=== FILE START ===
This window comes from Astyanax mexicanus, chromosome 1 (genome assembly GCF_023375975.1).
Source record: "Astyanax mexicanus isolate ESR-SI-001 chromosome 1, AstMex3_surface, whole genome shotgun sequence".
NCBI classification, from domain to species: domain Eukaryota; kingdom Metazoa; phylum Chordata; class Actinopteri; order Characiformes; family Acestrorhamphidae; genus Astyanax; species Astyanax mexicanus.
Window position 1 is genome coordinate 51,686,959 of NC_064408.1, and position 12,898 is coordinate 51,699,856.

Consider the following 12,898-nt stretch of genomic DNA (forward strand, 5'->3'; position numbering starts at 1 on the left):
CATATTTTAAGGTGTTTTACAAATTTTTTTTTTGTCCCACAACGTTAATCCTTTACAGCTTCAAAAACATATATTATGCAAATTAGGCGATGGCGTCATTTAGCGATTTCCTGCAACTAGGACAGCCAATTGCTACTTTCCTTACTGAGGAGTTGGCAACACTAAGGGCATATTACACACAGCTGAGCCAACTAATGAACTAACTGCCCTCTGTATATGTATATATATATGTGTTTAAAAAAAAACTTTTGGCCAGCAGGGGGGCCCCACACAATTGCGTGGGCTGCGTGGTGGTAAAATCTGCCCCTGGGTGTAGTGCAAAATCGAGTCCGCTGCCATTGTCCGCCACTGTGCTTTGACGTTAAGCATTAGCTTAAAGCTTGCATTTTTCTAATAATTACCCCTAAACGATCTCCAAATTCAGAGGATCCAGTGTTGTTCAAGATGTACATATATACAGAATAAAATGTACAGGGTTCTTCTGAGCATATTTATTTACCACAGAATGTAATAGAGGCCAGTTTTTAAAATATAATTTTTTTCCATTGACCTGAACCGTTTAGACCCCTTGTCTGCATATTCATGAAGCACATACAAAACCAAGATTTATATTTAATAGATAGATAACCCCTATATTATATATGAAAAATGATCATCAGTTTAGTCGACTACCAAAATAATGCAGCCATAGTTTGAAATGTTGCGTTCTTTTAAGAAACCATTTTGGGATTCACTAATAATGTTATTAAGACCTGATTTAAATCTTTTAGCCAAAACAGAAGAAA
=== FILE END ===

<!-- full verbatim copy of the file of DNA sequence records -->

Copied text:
This window comes from Astyanax mexicanus, chromosome 1 (genome assembly GCF_023375975.1).
Source record: "Astyanax mexicanus isolate ESR-SI-001 chromosome 1, AstMex3_surface, whole genome shotgun sequence".
NCBI classification, from domain to species: domain Eukaryota; kingdom Metazoa; phylum Chordata; class Actinopteri; order Characiformes; family Acestrorhamphidae; genus Astyanax; species Astyanax mexicanus.
Window position 1 is genome coordinate 51,686,959 of NC_064408.1, and position 12,898 is coordinate 51,699,856.

Consider the following 12,898-nt stretch of genomic DNA (forward strand, 5'->3'; position numbering starts at 1 on the left):
CATATTTTAAGGTGTTTTACAAATTTTTTTTTTGTCCCACAACGTTAATCCTTTACAGCTTCAAAAACATATATTATGCAAATTAGGCGATGGCGTCATTTAGCGATTTCCTGCAACTAGGACAGCCAATTGCTACTTTCCTTACTGAGGAGTTGGCAACACTAAGGGCATATTACACACAGCTGAGCCAACTAATGAACTAACTGCCCTCTGTATATGTATATATATATGTGTTTAAAAAAAAACTTTTGGCCAGCAGGGGGGCCCCACACAATTGCGTGGGCTGCGTGGTGGTAAAATCTGCCCCTGGGTGTAGTGCAAAATCGAGTCCGCTGCCATTGTCCGCCACTGTGCTTTGACGTTAAGCATTAGCTTAAAGCTTGCATTTTTCTAATAATTACCCCTAAACGATCTCCAAATTCAGAGGATCCAGTGTTGTTCAAGATGTACATATATACAGAATAAAATGTACAGGGTTCTTCTGAGCATATTTATTTACCACAGAATGTAATAGAGGCCAGTTTTTAAAATATAATTTTTTTCCATTGACCTGAACCGTTTAGACCCCTTGTCTGCATATTCATGAAGCACATACAAAACCAAGATTTATATTTAATAGATAGATAACCCCTATATTATATATGAAAAATGATCATCAGTTTAGTCGACTACCAAAATAATGCAGCCATAGTTTGAAATGTTGCGTTCTTTTAAGAAACCATTTTGGGATTCACTAATAATGTTATTAAGACCTGATTTAAATCTTTTAGCCAAAACAGAAGAAA